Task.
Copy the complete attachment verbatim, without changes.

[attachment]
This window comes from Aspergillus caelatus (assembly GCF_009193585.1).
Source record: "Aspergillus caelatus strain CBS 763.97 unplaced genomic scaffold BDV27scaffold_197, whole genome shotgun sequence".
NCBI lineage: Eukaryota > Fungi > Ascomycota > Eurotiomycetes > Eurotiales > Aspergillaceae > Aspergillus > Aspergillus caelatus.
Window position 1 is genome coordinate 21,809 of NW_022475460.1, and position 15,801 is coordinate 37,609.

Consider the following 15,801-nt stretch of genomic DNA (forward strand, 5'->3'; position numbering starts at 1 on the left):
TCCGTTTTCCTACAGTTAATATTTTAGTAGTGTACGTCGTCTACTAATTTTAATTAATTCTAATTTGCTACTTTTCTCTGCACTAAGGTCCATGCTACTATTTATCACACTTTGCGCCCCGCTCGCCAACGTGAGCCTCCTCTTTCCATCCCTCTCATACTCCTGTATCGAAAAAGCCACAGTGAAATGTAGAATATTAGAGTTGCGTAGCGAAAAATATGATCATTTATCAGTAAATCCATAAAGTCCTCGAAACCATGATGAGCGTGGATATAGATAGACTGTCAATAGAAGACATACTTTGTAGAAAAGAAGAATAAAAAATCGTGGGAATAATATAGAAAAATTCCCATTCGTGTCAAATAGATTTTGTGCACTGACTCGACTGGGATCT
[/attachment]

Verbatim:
This window comes from Aspergillus caelatus (assembly GCF_009193585.1).
Source record: "Aspergillus caelatus strain CBS 763.97 unplaced genomic scaffold BDV27scaffold_197, whole genome shotgun sequence".
NCBI lineage: Eukaryota > Fungi > Ascomycota > Eurotiomycetes > Eurotiales > Aspergillaceae > Aspergillus > Aspergillus caelatus.
Window position 1 is genome coordinate 21,809 of NW_022475460.1, and position 15,801 is coordinate 37,609.

Consider the following 15,801-nt stretch of genomic DNA (forward strand, 5'->3'; position numbering starts at 1 on the left):
TCCGTTTTCCTACAGTTAATATTTTAGTAGTGTACGTCGTCTACTAATTTTAATTAATTCTAATTTGCTACTTTTCTCTGCACTAAGGTCCATGCTACTATTTATCACACTTTGCGCCCCGCTCGCCAACGTGAGCCTCCTCTTTCCATCCCTCTCATACTCCTGTATCGAAAAAGCCACAGTGAAATGTAGAATATTAGAGTTGCGTAGCGAAAAATATGATCATTTATCAGTAAATCCATAAAGTCCTCGAAACCATGATGAGCGTGGATATAGATAGACTGTCAATAGAAGACATACTTTGTAGAAAAGAAGAATAAAAAATCGTGGGAATAATATAGAAAAATTCCCATTCGTGTCAAATAGATTTTGTGCACTGACTCGACTGGGATCT